Wednesday, January 7, 2009

Perspective

It is winter here in Santa Fe, and the landscape takes on a mystery and solemnity that influences my perspective. Ravens flying over the frozen hills, shimmering snow-covered fields, everything rests in an otherworldly slumber. Although I am an abstract painter totally devoted to non-representational imagery, all of my work is infused with a rapturous experience of the natural world. My reductive abstractions reference nature and the landscape, and perhaps this is a doorway through which the viewer can enter the painting and connect with it on a deeper level.

Rising, 2009, oil on canvas, 40 x 40 inches
© 2009 Diane McGregor

This perspective became very clear to me as I was resolving my newest painting, just finished a few days ago, Rising. The painting gives me a feeling of dawn, when the blue evaporates and the light rises. There are some calligraphic marks in the center which are partly submerged by a yellow-white crust (maybe a cornfield covered with snow?). A darker bluish band is at the top of the painting, where some black brushstrokes seem to be flying toward the upper edge of the canvas. I can see the painting as a field, viewed from high above, ravens flying across the landscape toward the shadow of the moon. Then the whole composition shifts and you are looking upward toward the sky, the horizon sits below you and the light is rising, the birds are flying up into what's left of the night. As an abstract painter, narrative is something I really try to avoid, but in this painting it opens up to me, and perhaps points toward a new kind of meaning in my work.

I struggled with this painting since last August; then winter arrives, my perspective shifts, and an inevitable poetry comes into being. The relationship I have with a canvas can be very intense and intimate, and this painting took a long time to resolve. Finally, when I saw the "field from above" it all came together. This is interesting since I consider the painting itself a field, in which my investigation of painting is defined by that field and its materials alone. And also interesting that my studio sits on top of a hill -- I look down upon the valley and across to the snow-covered mesas, the mountains in the distance, and the ravens drifting silently over the landscape below me.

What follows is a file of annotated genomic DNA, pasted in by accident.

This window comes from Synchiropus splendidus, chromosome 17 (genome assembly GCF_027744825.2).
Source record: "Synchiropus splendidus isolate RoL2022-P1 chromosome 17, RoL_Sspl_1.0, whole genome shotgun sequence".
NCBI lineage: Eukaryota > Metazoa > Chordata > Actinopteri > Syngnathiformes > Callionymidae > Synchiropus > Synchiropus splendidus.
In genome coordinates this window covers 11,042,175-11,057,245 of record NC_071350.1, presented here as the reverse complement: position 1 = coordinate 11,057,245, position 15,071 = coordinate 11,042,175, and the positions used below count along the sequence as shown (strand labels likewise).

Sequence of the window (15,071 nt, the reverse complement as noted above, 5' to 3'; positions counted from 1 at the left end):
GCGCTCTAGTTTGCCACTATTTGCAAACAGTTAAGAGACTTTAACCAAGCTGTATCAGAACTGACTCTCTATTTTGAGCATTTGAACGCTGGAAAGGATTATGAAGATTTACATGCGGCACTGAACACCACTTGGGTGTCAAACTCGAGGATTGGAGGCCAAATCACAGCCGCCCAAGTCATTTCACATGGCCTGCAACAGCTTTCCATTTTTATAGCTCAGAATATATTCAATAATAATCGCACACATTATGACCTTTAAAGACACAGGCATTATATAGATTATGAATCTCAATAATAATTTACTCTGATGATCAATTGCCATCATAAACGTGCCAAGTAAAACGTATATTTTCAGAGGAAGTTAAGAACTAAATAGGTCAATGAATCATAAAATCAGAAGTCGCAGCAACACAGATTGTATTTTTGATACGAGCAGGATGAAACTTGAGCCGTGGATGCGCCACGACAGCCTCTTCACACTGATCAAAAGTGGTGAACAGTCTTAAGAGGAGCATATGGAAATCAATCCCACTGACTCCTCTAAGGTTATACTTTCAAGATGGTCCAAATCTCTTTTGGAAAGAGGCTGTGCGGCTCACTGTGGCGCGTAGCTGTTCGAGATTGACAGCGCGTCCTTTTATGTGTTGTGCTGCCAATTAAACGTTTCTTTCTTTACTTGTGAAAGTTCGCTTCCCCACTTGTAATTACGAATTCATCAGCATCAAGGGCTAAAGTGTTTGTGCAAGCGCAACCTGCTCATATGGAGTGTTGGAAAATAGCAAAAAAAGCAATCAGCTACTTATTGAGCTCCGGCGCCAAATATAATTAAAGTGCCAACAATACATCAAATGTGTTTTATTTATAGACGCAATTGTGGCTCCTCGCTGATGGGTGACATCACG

6 comments:

Angela Wales Rockett said...

Lovely.

And your words really resonate with me and how I work - though I am also an abstract painter, lately I've found myself inspired more and more by the land and elements around me.

Leslie Avon Miller said...

Diane: Your words an “otherworldly slumber” capture mood, as do your compelling paintings. Reading over your blog I found your reference to the creation process of a painting. “My involvement with each painting is like a birthing experience, and only I and the painting know what labor pains I have suffered in creating it.”
So very true of the process. Thank you for stating this so well.

Diane McGregor said...

Dear Angela and Leslie,
Thank you for your comments. I am passionate about abstraction, and the effort to avoid recognizable subject matter is a critical issue for many abstract painters. Sometimes the process goes on and on until all obvious references are edited out. Even then, one never can control what the viewer brings to each piece, and this too is critical -- art would be nothing without the viewer's participation.

Rebecca Crowell said...

Diane, a really beautiful painting!!

As you say in regards to the viewer, landscape can be a doorway into a deeper connection with the painting--and it seems that was also true in this painting for you.

In my own work, when narratives or descriptions come to mind, I tend to see that as a good thing. Especially if I keep these ideas fluid and open-ended in the same way that other aspects of the process are--the color choices, paint marks, etc. So that it is almost like dreaming in paint. Then I am often surprised at the places I end up, and sometimes a new direction is revealed.

I love how you probe into the processes of abstraction in your writing--as well as in your painting of course!

Diane McGregor said...

Dear Rebecca, I like your attitude of just being open to the flow of what happens in the painting, without judging it or questioning your motives. As you point out, the process requires a refined skill to be open to unexpected encounters with color or texture or brushwork; narrative adds a whole new layer to the work. I'm going to practice the art of allowing. Thank you for the encouragement!

Seth Apter said...

Beautiful painting and quite interesting thoughts about the relationship between abstraction and nature.